I'm going to talk about a project I'd like to continue working on sometime. By that, I mean it's a project that I've abandoned, and while I hope I'll get back to it someday, I likely never will. Which is a bit sad. It was cool.
In this post, I'll tell you about how this project came to be! Then I'll show you a bit about the process I used to figure out the visual feel of the game, and a bunch of gifs. Then later in another post, I'll show you some shaders and visual effects! I love shaders.
Back when VR first became available to consumers, I was playing a lot of Space Pirate Trainer. It's fantastic. One of my favorite VR games, and quite a workout too! Only, I felt there were a lot of additional elements that I would really love to see in the game, like a much deeper weapon system, something I could explore around in a bit.
So I got started on a version of my own to see if I could pull it off! I designed a gun, made some pretty VFX, set the player in an atmospheric, moody whitebox level, and showed it to a few people. It was pretty simple, nothing terribly new, but it was received well and showed me that I was on the right track.
Like any good project code-named 'shooter' I started with guns.
I sat back down, and opened up the scope a little more. What would the game look like, how would it feel? What colors would be in it, what sort of environments would the player be in, and what sort of enemies might they find there? What was the lore of the land?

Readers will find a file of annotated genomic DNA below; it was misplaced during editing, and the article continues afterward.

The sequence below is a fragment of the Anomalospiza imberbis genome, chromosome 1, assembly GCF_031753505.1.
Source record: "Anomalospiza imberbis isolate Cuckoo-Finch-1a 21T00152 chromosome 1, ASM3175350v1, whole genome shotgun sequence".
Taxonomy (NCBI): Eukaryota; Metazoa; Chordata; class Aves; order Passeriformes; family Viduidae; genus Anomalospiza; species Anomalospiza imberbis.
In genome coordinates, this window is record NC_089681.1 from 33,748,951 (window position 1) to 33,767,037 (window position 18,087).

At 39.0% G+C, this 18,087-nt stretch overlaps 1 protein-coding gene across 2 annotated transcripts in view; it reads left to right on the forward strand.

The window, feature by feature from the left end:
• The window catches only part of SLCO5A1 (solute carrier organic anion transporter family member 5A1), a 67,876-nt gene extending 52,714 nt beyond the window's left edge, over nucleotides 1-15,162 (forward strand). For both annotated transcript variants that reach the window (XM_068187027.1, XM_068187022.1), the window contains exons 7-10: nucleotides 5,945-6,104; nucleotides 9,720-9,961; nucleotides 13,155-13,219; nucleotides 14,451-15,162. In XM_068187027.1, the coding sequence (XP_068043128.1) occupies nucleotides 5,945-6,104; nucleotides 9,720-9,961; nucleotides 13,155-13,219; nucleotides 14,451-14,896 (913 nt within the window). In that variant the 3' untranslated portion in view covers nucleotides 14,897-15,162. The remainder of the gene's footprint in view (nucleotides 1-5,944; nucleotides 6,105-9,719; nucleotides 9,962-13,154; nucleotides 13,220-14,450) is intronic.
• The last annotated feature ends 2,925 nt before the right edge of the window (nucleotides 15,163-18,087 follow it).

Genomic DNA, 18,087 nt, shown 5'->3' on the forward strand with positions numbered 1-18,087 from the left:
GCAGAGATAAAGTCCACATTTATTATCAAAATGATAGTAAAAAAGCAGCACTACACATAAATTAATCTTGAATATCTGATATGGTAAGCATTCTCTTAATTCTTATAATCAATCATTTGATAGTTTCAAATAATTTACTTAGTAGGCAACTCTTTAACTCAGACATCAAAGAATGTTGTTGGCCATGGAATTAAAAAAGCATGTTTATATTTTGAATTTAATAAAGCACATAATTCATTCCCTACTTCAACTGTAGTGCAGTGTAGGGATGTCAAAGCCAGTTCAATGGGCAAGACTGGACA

I spent a lot of time playing my demo. I took it as a good sign.
Adding lore to an arcade style game can be a tricky feat. The surface of the game comes from a very shallow source, and most of the lore will never show up explicitly in the game either. But threads of it will show up throughout everything in the game, so it's still important. I never settled on a solid story, unfortunately, but I knew what I wanted the game to feel like, so I focused on that.
Mood boards! It's like concept art, but free, and better than you can do yourself!
These mood boards led to 4 different environment designs. Ultimately, the player would be able to play in each one of the 4 locations, but you have to start somewhere, so I settled down with one of them, and started sketching some ideas.
Thumbnails. They're all the same. I'm not good at thumbnails.
I got a very specific image stuck in my head very early on, so I started chasing it down wholeheartedly. The image contains most of the elements important to composing a whole environment, and lets me begin working towards an objective right away. So I began drawing the individual elements, and making assets for them.
Drawing stuff before modeling -really- helps me create better stuff!
The environment was open, extremely sparse, and would allow me to do initial development in mostly ideal conditions. The platform served the purpose of being an excellent place for VR players to stand, though that might later become complicated with variable sized play-spaces.
I really liked the emissive stuff in my shaders, so I made sure my dude glows :)
With a little more lore, this could have been a much more interesting creature, but it would work to start with. I also had no idea how I was going to do AI for it, but that wasn't an obstacle yet, so I didn't worry about it! Plenty of opportunity to create other enemies later. I never did get far enough to do the AI, so it was never an obstacle.